My wife, who claims that one of the great proofs of her love for me is that she allows me to keep a dog, always buys every member of the family a new calendar at Christmas time. This year she bought me a calendar featuring dog cartoons from The New Yorker. The cartoon on the cover shows two dogs and one is saying to the other, “I had my own blog for a while, but I decided to go back to just pointless, incessant barking.” Of course, sometimes it’s hard to tell the difference.
One of the most common laments I hear from investor relations officers is that it is difficult, if not impossible, to measure the value of investor relations. It reminds me of the old saying about advertising: “Half of my money is wasted on advertising, the problem is, I don’t know which half”. I suppose it can also lead to IROs questioning their own worth, but we need not stray into such troublesome waters here.
Good investor relations is especially difficult to measure, as there generally are no baselines to gauge it against. You try to look at competitors’ valuations, companies with similar characteristics, the market in general and whatever else comes to mind. From that you hope that a pattern emerges, but whatever pattern may be there is often lost in the overall performance of the company. You often feel as if you’re dancing around the issue without really coming to grips with it.
When things go spectacularly wrong, however, there is a chance to measure damage more precisely. Academics call this an event study and crank out hundreds of them in learned papers accompanied by complex mathematical equations of the sort that gave me nightmare during my freshman year of college. My goals here are a bit more modest.
You might recall that Sallie Mae (NYSE:SLM) hosted a conference call with analysts on December 19, 2007 that was one of the worst examples of its kind. On the day of the call, Sallie Mae lost $3 billion of market capitalization. A month has now passed and given that Wall Street always initially overreacts to both good and bad news, I thought that after a month’s time it would be instructive to see where things stand.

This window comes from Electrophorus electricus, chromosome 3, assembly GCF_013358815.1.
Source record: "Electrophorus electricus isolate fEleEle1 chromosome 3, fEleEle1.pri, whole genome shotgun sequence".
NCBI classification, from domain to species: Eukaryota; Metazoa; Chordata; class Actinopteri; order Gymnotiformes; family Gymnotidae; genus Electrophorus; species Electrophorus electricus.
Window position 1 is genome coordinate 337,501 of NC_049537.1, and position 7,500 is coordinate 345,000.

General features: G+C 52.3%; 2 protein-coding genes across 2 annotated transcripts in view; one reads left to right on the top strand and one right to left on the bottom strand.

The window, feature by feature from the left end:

Devoted readers of this blog (yes, there are a few) will recall that back in August of last year I quoted a study by Rivel Research where a survey of buy side investors showed that they thought good investor relations could add as much as 10% to a stock’s value, while poor investor relations could subtract as much as 15% from the value of a stock. From this perspective, here is how Sallie Mae’s disastrous investor relations foray into conference calls stacks up against the broad market and the NYSE Financial index:
Date SLM SPX 500 NYSE Financials
12/18/07 28.87 1454.98 470.55
12/19/07 22.89 1453.00 471.25
1/14/08 20.30 1416.25 450.55
first day % chg -20.7% -0.14% +0.15%
One month % chg -29.68% -2.66% -4.25%
(Note: I have chosen the date of 1/14/08 as the measurement date because that represents the highest price for SLM in the week leading up to the one month mark from the conference call in question.)
So comparing Sallie Mae’s best price against the worst performing index, they underperformed by approximately 25%. I think this lends some credibility to the values that Rivel research assigned to investor relations. Granted, it is a case study of one (and an extreme one at that) and by itself would not stand up to rigorous academic peer review, but it sure points in the right direction and seems to be in the same range.
So, investor relations officers take heart! There is meaning and value to your function! You add value to your company even if you just convince your senior management to prepare for conference calls and not wing it. Remember, the smartest thing you may do is to convince people not to speak unless they have something intelligent to say.